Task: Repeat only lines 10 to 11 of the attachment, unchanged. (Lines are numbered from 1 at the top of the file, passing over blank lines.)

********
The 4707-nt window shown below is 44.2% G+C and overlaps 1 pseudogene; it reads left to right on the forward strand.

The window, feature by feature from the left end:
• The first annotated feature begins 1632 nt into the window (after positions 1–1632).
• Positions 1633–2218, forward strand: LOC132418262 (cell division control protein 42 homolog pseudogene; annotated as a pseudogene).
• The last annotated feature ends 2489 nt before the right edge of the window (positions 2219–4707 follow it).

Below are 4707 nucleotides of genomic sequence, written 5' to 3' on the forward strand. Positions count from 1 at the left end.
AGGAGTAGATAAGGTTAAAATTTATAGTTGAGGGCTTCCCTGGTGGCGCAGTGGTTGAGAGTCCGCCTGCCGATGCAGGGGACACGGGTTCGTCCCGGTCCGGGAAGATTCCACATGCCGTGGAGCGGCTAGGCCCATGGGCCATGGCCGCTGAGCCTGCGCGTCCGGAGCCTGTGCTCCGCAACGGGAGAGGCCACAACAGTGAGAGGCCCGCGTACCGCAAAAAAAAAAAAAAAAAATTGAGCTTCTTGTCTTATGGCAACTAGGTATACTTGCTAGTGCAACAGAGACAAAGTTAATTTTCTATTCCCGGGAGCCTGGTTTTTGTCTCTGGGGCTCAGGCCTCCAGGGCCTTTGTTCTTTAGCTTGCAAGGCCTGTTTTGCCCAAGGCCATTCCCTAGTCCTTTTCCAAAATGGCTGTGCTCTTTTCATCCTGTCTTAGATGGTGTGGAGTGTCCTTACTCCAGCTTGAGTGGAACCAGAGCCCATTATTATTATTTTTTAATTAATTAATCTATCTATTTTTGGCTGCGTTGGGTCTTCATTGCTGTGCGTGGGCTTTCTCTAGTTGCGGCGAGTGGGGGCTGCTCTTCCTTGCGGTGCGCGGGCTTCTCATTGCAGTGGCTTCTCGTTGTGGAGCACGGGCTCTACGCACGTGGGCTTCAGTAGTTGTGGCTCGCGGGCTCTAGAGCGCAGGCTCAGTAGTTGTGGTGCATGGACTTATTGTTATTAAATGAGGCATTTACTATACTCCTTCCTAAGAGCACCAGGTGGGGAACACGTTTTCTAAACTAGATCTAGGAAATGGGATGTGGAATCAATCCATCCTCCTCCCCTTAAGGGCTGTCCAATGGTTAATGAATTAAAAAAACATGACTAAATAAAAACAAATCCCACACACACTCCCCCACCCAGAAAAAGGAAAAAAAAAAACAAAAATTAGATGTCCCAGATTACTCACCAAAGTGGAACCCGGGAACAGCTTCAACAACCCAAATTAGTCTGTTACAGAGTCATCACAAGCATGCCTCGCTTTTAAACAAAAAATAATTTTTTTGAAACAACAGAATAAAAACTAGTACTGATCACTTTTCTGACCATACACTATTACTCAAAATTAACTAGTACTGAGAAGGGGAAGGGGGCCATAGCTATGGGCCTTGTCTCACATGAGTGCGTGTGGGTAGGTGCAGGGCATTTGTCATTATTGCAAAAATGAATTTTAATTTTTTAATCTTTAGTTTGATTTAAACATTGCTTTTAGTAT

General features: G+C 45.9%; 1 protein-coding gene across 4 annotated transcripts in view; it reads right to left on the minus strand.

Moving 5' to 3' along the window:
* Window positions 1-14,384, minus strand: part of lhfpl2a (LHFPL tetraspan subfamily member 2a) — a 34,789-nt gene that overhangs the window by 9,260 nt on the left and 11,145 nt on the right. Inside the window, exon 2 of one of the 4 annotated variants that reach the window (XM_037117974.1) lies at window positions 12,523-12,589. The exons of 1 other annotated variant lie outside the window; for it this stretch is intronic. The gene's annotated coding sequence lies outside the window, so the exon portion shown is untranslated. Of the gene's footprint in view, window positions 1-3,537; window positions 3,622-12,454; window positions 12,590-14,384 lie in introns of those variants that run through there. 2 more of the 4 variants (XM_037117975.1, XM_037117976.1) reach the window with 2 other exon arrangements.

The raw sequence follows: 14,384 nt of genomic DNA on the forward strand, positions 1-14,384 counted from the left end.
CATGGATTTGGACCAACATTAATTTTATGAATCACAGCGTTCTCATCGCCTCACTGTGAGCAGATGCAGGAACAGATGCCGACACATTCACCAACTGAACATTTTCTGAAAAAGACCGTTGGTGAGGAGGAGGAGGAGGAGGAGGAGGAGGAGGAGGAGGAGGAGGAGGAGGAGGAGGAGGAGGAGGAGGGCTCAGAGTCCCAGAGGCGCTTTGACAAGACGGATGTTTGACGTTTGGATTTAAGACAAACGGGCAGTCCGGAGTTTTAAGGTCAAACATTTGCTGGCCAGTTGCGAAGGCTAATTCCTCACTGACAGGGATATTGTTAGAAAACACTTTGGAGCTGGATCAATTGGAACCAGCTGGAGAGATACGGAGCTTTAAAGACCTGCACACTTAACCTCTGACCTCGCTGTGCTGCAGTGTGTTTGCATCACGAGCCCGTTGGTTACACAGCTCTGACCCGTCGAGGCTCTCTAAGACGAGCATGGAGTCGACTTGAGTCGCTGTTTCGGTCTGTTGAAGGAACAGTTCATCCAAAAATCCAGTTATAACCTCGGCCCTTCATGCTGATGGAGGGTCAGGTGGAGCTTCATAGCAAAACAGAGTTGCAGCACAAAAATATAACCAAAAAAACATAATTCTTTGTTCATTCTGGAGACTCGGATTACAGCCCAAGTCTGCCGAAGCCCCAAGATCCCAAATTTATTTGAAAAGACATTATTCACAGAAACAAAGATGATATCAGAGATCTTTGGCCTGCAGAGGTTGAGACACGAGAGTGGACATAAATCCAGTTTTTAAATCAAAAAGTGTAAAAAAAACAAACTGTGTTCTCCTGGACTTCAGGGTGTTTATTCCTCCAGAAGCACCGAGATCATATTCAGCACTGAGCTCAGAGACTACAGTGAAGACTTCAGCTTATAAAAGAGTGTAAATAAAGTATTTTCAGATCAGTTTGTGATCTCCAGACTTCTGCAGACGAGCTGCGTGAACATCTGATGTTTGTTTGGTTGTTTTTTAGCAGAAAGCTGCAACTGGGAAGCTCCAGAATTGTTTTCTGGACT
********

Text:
* Window positions 1-14,384, minus strand: part of lhfpl2a (LHFPL tetraspan subfamily member 2a) — a 34,789-nt gene that overhangs the window by 9,260 nt on the left and 11,145 nt on the right. Inside the window, exon 2 of one of the 4 annotated variants that reach the window (XM_037117974.1) lies at window positions 12,523-12,589. The exons of 1 other annotated variant lie outside the window; for it this stretch is intronic. The gene's annotated coding sequence lies outside the window, so the exon portion shown is untranslated. Of the gene's footprint in view, window positions 1-3,537; window positions 3,622-12,454; window positions 12,590-14,384 lie in introns of those variants that run through there. 2 more of the 4 variants (XM_037117975.1, XM_037117976.1) reach the window with 2 other exon arrangements.

The raw sequence follows: 14,384 nt of genomic DNA on the forward strand, positions 1-14,384 counted from the left end.